A member of the South Carolina Sons of Confederate Veterans said he is in disagreement with the North Carolina governor regarding the future of confederate monuments in North Carolina.
Kings Mountain resident Kirk Carter said he has been a member of the South Carolina Sons of Confederate Veterans for more than 20 years.
He said his organization is a historical honor society that works to preserve the name of the Confederate soldiers and educate others about the history of the South.
Carter spoke about North Carolina Gov. Roy Cooper’s message regarding the monuments Tuesday night.
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Cooper said in a video that Confederate monuments displayed in public need to be removed. “We can’t continue to glorify against the United States of America fought in the defense of slavery,” said Cooper.
Carter said the governor is interpreting history wrong, arguing that slavery wasn’t the primary reason for the Civil War.
“Less than 15 percent of the South owned slaves. What were the other 85 percent fighting for? They were fighting to uphold the Constitution,” said Carter.
History aside, many are offended by the presence of Confederate statues in public. Carter responded to that sentiment too.
“Slavery has been around since biblical times. If anyone is to be upset, it would be the Jewish people,” said Carter. “Even today we have slaves. We are slaves to our work, slaves to the government. Slaves is a big definition. The Jews have more to be upset than any other race that I know.”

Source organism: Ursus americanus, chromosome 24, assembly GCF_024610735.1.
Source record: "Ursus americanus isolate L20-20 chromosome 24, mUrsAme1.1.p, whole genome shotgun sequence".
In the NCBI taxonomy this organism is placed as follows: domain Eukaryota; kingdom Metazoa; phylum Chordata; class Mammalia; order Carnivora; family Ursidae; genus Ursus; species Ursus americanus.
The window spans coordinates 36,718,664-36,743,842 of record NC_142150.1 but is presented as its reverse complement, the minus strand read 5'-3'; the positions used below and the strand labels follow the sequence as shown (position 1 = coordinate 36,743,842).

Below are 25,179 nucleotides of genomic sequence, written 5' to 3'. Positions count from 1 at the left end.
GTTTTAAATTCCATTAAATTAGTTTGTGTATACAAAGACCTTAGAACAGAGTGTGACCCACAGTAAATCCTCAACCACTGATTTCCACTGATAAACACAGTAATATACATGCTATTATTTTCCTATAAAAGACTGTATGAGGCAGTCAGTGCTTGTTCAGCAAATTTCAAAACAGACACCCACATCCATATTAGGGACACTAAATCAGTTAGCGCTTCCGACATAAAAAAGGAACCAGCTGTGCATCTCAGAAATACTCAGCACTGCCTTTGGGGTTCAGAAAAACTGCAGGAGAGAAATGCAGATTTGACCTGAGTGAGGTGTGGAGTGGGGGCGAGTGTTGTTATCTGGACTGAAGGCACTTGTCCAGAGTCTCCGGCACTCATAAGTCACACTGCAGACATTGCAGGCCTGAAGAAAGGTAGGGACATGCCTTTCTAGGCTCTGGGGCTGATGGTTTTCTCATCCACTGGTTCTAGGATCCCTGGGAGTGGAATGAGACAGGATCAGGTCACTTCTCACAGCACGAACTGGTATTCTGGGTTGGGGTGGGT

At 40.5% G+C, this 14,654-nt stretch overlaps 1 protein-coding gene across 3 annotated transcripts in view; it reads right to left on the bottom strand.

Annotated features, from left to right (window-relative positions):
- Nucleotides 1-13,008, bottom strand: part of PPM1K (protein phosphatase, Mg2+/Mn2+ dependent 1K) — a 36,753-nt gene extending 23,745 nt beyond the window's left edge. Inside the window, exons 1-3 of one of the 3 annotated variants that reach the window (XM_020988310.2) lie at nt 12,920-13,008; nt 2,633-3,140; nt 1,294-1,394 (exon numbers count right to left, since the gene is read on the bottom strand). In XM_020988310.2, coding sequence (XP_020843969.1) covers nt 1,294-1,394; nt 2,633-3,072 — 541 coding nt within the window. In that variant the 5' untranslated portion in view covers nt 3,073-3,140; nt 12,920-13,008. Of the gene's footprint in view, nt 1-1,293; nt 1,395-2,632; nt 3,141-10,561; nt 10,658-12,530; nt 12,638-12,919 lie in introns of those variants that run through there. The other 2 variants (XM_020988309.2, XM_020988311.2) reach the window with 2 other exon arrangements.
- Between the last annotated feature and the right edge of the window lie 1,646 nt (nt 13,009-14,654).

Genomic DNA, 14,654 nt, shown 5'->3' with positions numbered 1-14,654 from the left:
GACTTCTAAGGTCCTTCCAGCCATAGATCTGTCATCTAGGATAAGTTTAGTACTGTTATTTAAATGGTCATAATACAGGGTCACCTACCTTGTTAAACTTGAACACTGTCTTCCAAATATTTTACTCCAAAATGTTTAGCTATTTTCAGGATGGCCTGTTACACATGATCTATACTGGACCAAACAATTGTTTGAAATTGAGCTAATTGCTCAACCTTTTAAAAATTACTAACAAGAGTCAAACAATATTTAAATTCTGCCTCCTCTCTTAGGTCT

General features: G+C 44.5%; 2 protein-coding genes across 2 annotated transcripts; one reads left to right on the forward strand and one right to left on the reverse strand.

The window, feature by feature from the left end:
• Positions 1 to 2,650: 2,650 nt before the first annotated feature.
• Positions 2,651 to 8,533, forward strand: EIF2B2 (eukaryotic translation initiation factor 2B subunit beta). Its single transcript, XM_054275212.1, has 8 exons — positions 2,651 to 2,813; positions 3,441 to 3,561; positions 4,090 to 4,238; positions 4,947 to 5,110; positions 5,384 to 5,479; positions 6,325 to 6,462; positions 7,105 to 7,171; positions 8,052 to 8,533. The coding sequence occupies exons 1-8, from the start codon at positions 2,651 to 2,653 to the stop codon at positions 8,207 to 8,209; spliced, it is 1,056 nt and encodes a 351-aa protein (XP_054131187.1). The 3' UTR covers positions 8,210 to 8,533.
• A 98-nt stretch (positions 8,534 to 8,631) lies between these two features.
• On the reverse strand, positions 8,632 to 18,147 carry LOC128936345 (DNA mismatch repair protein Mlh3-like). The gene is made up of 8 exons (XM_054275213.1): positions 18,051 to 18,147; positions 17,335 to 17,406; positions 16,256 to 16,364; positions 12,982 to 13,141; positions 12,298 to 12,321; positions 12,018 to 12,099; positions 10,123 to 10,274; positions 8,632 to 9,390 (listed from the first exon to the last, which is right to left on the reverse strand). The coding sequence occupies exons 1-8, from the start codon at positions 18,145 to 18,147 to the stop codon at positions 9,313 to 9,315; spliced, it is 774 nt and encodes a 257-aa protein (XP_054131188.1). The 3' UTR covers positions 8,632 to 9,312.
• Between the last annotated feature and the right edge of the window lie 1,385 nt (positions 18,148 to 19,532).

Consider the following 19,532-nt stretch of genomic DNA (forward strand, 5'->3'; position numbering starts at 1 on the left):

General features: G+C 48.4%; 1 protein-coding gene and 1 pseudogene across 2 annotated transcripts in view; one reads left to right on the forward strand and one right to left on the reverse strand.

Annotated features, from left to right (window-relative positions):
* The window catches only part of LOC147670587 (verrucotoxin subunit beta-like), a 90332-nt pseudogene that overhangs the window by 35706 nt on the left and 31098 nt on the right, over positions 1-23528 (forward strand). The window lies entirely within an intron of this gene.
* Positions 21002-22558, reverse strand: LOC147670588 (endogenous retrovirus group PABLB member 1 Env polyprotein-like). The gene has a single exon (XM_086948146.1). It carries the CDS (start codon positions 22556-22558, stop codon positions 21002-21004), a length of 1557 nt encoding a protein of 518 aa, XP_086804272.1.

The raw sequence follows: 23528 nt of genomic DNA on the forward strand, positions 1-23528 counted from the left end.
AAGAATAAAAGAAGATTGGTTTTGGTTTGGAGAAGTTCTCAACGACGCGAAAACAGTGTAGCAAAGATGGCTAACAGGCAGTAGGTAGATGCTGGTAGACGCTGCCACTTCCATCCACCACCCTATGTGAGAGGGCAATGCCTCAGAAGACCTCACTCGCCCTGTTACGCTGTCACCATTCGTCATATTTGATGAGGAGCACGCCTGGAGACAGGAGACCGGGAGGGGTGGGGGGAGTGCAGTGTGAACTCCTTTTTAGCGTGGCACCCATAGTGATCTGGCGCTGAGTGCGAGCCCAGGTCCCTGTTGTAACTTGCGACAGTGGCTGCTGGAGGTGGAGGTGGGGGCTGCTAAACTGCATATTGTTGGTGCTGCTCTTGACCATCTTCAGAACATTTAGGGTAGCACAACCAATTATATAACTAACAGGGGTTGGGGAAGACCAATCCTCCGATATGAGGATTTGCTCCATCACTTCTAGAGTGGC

The Kings Mountain resident argued that removing the monuments would mean desecrating the statues meant to honor American veterans. He offered that the past can teach modern society a lot.
“I think everyone should be proud of their heritage no matter where they come from. I think we should love each other as our Lord Jesus Christ has asked us to do,” said Carter.
Cooper’s suggested plan includes repealing a state law that prevents the removal of Confederate monuments, and looking for new homes for the statues in museums and at historical sites.
The thought of removing the statues is discouraging to Carter.
He said that he and other members of the South Carolina Sons of the Confederacy will write letters to lawmakers arguing as to why the monuments should be left standing in public.
The law preventing the removal of the statues was unanimously approved by the North Carolina Senate in 2015. One of those legislators who voted for the bill was North Carolina Attorney General Josh Stein, who was in the senate at the time of the vote.